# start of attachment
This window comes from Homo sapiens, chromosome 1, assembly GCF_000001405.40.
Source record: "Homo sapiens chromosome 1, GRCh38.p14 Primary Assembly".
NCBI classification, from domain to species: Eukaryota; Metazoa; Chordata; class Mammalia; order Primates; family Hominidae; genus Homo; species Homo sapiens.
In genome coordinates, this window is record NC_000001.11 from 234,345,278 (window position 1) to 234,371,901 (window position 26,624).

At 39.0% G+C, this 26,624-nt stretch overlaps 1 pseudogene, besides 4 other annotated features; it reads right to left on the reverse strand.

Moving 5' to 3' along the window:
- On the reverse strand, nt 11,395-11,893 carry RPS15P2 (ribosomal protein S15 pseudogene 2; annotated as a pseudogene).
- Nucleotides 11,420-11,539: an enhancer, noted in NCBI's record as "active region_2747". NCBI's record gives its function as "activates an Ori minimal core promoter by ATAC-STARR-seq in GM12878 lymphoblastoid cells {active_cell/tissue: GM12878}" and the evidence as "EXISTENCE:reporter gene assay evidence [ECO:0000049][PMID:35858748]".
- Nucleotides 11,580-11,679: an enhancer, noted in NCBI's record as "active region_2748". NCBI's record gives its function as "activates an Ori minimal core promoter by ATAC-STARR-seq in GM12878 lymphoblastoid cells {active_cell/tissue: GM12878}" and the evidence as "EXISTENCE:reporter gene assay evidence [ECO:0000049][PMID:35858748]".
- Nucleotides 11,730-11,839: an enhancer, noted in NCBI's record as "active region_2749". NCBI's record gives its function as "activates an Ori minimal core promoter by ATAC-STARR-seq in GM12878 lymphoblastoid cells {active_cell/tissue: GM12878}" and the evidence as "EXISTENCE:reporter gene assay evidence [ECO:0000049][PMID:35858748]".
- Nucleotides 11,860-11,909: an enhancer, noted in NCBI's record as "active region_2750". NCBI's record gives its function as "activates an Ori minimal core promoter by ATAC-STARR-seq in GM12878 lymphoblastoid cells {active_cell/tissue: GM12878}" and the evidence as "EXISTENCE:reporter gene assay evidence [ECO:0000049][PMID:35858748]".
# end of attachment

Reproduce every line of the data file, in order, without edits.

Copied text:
This window comes from Homo sapiens, chromosome 1, assembly GCF_000001405.40.
Source record: "Homo sapiens chromosome 1, GRCh38.p14 Primary Assembly".
NCBI classification, from domain to species: Eukaryota; Metazoa; Chordata; class Mammalia; order Primates; family Hominidae; genus Homo; species Homo sapiens.
In genome coordinates, this window is record NC_000001.11 from 234,345,278 (window position 1) to 234,371,901 (window position 26,624).

At 39.0% G+C, this 26,624-nt stretch overlaps 1 pseudogene, besides 4 other annotated features; it reads right to left on the reverse strand.

Moving 5' to 3' along the window:
- On the reverse strand, nt 11,395-11,893 carry RPS15P2 (ribosomal protein S15 pseudogene 2; annotated as a pseudogene).
- Nucleotides 11,420-11,539: an enhancer, noted in NCBI's record as "active region_2747". NCBI's record gives its function as "activates an Ori minimal core promoter by ATAC-STARR-seq in GM12878 lymphoblastoid cells {active_cell/tissue: GM12878}" and the evidence as "EXISTENCE:reporter gene assay evidence [ECO:0000049][PMID:35858748]".
- Nucleotides 11,580-11,679: an enhancer, noted in NCBI's record as "active region_2748". NCBI's record gives its function as "activates an Ori minimal core promoter by ATAC-STARR-seq in GM12878 lymphoblastoid cells {active_cell/tissue: GM12878}" and the evidence as "EXISTENCE:reporter gene assay evidence [ECO:0000049][PMID:35858748]".
- Nucleotides 11,730-11,839: an enhancer, noted in NCBI's record as "active region_2749". NCBI's record gives its function as "activates an Ori minimal core promoter by ATAC-STARR-seq in GM12878 lymphoblastoid cells {active_cell/tissue: GM12878}" and the evidence as "EXISTENCE:reporter gene assay evidence [ECO:0000049][PMID:35858748]".
- Nucleotides 11,860-11,909: an enhancer, noted in NCBI's record as "active region_2750". NCBI's record gives its function as "activates an Ori minimal core promoter by ATAC-STARR-seq in GM12878 lymphoblastoid cells {active_cell/tissue: GM12878}" and the evidence as "EXISTENCE:reporter gene assay evidence [ECO:0000049][PMID:35858748]".